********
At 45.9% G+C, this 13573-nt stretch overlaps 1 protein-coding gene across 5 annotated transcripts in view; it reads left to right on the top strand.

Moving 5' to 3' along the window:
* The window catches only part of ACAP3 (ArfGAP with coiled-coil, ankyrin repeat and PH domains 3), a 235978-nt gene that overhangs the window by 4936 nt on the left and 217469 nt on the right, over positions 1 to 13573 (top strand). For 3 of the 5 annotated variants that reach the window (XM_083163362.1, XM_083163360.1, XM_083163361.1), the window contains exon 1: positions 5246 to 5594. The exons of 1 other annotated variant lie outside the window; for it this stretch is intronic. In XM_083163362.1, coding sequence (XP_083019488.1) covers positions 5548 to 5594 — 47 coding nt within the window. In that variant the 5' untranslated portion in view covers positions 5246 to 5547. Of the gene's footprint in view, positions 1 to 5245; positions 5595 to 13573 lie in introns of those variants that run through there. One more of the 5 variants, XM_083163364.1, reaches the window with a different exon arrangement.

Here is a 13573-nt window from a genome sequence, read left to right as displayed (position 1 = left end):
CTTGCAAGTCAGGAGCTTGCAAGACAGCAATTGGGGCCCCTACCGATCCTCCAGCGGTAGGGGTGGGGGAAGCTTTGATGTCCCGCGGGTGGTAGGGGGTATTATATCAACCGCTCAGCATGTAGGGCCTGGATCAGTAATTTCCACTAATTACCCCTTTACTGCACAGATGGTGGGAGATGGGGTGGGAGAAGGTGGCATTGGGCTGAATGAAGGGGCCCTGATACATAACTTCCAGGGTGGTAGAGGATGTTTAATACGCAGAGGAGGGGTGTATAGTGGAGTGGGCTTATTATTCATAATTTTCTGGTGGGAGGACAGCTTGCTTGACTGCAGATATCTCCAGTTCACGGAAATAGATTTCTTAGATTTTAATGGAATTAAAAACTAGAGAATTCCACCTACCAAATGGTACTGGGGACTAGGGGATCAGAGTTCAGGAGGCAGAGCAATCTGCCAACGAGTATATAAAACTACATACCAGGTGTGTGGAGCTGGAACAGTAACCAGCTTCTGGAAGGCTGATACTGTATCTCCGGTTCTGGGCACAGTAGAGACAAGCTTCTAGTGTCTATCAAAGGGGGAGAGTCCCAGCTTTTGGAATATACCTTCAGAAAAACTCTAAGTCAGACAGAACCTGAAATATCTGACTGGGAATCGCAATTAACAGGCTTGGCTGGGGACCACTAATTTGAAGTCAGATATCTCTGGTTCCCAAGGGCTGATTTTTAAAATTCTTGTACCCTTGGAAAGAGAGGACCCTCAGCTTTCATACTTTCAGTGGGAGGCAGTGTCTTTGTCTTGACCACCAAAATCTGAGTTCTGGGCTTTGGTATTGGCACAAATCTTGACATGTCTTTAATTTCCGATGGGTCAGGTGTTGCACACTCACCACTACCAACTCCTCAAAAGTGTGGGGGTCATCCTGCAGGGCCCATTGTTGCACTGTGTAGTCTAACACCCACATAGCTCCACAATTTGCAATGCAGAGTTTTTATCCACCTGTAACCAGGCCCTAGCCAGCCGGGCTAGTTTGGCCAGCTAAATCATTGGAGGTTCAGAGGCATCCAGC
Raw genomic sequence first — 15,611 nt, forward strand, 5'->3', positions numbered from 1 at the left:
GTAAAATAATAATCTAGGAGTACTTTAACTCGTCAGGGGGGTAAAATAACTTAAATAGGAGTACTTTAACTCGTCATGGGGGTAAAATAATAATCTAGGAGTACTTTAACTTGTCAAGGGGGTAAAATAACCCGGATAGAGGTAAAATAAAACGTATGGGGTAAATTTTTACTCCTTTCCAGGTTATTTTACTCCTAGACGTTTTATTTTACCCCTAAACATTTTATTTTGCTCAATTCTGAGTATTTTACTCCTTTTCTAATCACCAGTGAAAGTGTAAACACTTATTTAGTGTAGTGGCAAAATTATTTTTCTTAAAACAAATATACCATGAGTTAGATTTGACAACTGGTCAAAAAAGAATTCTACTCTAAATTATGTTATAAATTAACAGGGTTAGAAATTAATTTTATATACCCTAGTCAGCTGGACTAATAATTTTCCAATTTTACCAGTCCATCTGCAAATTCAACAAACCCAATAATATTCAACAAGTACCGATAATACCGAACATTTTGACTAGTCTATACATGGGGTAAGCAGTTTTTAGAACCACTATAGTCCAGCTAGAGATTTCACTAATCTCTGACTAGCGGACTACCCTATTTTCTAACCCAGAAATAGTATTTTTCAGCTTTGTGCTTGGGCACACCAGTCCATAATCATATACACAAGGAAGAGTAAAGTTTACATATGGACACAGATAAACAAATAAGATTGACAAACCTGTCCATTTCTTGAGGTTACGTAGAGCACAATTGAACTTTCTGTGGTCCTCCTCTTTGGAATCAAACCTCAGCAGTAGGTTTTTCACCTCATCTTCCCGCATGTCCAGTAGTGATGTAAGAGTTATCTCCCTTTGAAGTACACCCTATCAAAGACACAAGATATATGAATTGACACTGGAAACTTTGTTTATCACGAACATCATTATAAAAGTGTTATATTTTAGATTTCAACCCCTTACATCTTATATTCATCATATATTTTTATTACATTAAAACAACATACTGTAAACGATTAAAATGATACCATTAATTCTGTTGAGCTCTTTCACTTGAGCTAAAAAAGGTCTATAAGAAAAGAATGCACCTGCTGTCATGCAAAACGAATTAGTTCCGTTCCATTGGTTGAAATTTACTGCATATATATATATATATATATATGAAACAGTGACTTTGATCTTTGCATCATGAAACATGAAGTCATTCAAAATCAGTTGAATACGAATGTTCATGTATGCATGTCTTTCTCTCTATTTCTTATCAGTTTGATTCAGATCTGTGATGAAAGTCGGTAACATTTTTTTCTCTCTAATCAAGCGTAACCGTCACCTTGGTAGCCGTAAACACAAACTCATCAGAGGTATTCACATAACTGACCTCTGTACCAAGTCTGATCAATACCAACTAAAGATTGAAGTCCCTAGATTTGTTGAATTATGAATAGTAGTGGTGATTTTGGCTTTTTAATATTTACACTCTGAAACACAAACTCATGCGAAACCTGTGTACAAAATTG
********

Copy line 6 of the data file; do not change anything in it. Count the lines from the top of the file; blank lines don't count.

Raw genomic sequence first — 15,611 nt, forward strand, 5'->3', positions numbered from 1 at the left: